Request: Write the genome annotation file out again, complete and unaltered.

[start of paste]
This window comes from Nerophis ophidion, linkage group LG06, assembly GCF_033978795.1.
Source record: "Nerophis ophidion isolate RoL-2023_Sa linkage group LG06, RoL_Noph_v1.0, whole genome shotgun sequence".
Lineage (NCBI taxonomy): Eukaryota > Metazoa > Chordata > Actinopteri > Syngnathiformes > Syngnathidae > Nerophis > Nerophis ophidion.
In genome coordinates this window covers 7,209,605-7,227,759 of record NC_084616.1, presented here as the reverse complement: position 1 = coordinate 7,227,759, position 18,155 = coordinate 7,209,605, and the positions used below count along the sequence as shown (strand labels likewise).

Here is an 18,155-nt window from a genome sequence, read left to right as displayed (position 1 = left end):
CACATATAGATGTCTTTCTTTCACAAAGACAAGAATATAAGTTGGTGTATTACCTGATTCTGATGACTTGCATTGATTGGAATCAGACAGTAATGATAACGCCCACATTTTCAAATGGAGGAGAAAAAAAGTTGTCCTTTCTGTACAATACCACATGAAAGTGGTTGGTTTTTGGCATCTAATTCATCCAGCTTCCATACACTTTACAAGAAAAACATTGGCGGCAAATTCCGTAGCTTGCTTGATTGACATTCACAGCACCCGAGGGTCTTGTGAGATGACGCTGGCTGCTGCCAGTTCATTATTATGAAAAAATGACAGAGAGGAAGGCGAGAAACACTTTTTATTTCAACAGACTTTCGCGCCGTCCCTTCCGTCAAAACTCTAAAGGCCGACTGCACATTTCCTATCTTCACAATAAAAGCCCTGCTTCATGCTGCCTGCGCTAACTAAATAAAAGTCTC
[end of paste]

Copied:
This window comes from Nerophis ophidion, linkage group LG06, assembly GCF_033978795.1.
Source record: "Nerophis ophidion isolate RoL-2023_Sa linkage group LG06, RoL_Noph_v1.0, whole genome shotgun sequence".
Lineage (NCBI taxonomy): Eukaryota > Metazoa > Chordata > Actinopteri > Syngnathiformes > Syngnathidae > Nerophis > Nerophis ophidion.
In genome coordinates this window covers 7,209,605-7,227,759 of record NC_084616.1, presented here as the reverse complement: position 1 = coordinate 7,227,759, position 18,155 = coordinate 7,209,605, and the positions used below count along the sequence as shown (strand labels likewise).

Here is an 18,155-nt window from a genome sequence, read left to right as displayed (position 1 = left end):
CACATATAGATGTCTTTCTTTCACAAAGACAAGAATATAAGTTGGTGTATTACCTGATTCTGATGACTTGCATTGATTGGAATCAGACAGTAATGATAACGCCCACATTTTCAAATGGAGGAGAAAAAAAGTTGTCCTTTCTGTACAATACCACATGAAAGTGGTTGGTTTTTGGCATCTAATTCATCCAGCTTCCATACACTTTACAAGAAAAACATTGGCGGCAAATTCCGTAGCTTGCTTGATTGACATTCACAGCACCCGAGGGTCTTGTGAGATGACGCTGGCTGCTGCCAGTTCATTATTATGAAAAAATGACAGAGAGGAAGGCGAGAAACACTTTTTATTTCAACAGACTTTCGCGCCGTCCCTTCCGTCAAAACTCTAAAGGCCGACTGCACATTTCCTATCTTCACAATAAAAGCCCTGCTTCATGCTGCCTGCGCTAACTAAATAAAAGTCTC